Britain’s stormy weather wasn’t bad news for these daredevil surfers – who risked their lives to ride a wave nicknamed ‘The Widow Maker’.
The monster wall of water – called The Cribbar – is known as the UK’s biggest wave and was whipped up by 60mph winds.
It is created when low pressure systems in the Atlantic trigger huge swells which rise up as they pass over a rocky shelf called the Cribbar Reef off Newquay, Cornwall.
The Cribbar phenomenon happens just a handful of times every winter between September and April.
It smashed onto Newquay’s Fistral Beach on Wednesday around 1pm amid Britain’s stormy weather.
The Cribbar is actually a short series of waves which have earned the nicknames ‘The Widow Maker’ and ‘The Bone Cruncher’ because of the extreme danger of riding them.
Despite the danger local surfers Ben Skinner and Tom Butler surfed the wave when it crashed in this week.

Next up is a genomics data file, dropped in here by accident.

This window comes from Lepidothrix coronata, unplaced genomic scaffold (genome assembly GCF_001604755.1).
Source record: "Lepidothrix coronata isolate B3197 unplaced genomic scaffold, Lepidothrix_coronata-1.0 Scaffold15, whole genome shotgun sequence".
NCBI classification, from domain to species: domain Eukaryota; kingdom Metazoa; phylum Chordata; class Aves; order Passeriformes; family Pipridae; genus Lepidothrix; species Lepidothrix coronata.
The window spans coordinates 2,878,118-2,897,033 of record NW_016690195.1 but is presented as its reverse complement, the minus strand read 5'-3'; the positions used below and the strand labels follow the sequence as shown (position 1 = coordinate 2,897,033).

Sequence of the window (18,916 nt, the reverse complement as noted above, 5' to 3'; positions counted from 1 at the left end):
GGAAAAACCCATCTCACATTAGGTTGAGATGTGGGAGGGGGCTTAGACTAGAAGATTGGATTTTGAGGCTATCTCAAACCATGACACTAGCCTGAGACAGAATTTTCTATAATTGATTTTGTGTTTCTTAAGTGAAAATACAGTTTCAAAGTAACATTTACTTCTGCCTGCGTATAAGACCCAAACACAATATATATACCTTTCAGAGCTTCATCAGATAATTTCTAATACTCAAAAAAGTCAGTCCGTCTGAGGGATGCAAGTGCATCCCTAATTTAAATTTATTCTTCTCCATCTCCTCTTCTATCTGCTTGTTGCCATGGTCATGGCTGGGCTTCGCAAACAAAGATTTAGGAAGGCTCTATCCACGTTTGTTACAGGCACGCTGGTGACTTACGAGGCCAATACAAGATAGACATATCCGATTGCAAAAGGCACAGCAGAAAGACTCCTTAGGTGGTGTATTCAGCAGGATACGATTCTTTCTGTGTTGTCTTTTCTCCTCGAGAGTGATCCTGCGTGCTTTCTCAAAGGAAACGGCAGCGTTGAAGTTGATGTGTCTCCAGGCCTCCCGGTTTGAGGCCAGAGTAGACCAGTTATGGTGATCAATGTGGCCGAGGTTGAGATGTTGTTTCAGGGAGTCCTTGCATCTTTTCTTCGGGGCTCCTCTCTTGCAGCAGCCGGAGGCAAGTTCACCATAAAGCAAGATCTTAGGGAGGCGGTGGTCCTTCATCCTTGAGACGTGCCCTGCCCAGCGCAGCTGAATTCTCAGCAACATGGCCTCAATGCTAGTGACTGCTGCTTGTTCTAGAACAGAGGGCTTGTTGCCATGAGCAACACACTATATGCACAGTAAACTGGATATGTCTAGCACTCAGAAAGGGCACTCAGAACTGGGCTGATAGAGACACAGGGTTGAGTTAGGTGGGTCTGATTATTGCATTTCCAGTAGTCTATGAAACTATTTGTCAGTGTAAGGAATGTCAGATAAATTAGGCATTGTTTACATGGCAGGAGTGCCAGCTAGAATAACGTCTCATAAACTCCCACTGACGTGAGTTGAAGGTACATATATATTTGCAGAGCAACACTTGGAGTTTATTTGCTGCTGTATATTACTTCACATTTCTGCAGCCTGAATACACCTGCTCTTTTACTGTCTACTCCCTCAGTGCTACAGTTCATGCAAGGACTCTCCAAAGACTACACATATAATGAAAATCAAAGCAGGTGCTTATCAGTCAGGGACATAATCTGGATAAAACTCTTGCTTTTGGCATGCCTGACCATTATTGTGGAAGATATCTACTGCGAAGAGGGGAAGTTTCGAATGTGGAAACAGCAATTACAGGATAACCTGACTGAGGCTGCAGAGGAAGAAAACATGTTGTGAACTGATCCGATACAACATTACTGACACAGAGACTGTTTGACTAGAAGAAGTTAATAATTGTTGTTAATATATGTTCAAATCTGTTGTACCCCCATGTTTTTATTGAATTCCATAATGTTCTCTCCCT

The amazing photos were taken by local photographer Geoff Tydeman.
He said: ”The Cribbar started coming in with low tide about 1.10pm and lasted a couple of hours until mid tide.
”The surfers are taken out on jetskis so it takes a while to catch each wave. There was a crowd of people watching them.
”It is thrilling to watch. These guys are riding the biggest waves Britain has to offer.”
The Cribbar is considered to be the UK’s biggest wave spot and is well renowned for its volatility, ferocity and power and is only to be taken on by professionals.
The wave became the stuff of legend back in 1966 when three visiting Australian surfers stumbled upon the waves.
Ever since experienced surfers from across the globe have come to take on the challenge.